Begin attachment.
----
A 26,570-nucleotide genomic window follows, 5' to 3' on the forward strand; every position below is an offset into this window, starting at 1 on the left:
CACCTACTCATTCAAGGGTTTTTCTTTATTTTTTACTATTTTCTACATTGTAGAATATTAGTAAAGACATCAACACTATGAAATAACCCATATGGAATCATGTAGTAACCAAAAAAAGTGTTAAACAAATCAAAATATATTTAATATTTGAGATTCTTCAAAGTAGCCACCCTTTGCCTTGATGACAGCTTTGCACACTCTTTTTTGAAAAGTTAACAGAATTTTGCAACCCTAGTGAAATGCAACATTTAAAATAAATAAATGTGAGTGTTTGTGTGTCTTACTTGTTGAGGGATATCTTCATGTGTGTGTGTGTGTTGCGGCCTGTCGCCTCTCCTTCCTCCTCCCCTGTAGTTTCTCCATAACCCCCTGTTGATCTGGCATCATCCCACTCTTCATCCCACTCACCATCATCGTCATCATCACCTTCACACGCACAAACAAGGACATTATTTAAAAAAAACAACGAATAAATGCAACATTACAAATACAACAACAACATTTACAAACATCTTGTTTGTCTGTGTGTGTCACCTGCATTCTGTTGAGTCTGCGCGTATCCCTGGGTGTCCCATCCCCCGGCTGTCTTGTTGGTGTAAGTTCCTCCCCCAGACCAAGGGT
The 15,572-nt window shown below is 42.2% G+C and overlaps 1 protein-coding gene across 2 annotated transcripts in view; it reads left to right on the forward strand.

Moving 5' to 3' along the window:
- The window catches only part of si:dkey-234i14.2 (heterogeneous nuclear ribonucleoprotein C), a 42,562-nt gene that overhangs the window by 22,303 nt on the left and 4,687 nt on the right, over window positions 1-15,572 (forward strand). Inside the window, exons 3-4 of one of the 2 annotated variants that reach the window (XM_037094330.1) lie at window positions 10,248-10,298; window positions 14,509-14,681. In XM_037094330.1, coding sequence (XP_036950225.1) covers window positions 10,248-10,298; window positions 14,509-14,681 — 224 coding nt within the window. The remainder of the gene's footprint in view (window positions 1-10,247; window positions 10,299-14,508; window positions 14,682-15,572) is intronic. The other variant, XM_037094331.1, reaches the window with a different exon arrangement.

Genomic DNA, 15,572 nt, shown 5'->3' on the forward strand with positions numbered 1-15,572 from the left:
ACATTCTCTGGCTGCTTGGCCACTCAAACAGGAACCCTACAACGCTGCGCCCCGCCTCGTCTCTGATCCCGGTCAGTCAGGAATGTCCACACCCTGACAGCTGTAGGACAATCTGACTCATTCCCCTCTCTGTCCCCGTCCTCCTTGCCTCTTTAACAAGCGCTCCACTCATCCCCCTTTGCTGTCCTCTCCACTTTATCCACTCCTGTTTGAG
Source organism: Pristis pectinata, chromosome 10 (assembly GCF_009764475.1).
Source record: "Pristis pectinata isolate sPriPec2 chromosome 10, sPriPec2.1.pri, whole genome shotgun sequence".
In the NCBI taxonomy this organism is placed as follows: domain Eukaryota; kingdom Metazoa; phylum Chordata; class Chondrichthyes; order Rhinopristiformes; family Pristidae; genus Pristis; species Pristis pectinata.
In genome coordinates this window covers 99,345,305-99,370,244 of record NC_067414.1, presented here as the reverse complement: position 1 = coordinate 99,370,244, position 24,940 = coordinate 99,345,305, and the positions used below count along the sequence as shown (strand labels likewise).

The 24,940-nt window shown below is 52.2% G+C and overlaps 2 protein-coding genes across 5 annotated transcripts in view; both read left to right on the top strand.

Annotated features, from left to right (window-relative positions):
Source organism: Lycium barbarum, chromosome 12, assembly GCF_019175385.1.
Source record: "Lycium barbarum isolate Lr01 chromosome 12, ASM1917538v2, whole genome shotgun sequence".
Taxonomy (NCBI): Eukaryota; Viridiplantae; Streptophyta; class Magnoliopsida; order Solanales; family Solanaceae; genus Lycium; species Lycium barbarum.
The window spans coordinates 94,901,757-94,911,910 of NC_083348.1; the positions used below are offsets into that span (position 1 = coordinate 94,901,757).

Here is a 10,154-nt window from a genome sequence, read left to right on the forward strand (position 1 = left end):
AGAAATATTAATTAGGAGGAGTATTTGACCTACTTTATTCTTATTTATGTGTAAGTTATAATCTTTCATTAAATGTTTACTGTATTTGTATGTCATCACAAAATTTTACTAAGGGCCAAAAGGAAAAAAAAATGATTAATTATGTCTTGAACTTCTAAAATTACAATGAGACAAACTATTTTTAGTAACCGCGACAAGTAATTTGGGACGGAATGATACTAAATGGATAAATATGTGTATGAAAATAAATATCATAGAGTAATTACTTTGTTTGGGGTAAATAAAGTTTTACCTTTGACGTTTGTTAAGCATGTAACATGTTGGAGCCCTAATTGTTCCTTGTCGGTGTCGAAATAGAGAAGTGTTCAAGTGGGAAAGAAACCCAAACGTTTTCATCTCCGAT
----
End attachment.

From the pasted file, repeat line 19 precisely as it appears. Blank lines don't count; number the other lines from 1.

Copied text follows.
AGAAATATTAATTAGGAGGAGTATTTGACCTACTTTATTCTTATTTATGTGTAAGTTATAATCTTTCATTAAATGTTTACTGTATTTGTATGTCATCACAAAATTTTACTAAGGGCCAAAAGGAAAAAAAAATGATTAATTATGTCTTGAACTTCTAAAATTACAATGAGACAAACTATTTTTAGTAACCGCGACAAGTAATTTGGGACGGAATGATACTAAATGGATAAATATGTGTATGAAAATAAATATCATAGAGTAATTACTTTGTTTGGGGTAAATAAAGTTTTACCTTTGACGTTTGTTAAGCATGTAACATGTTGGAGCCCTAATTGTTCCTTGTCGGTGTCGAAATAGAGAAGTGTTCAAGTGGGAAAGAAACCCAAACGTTTTCATCTCCGAT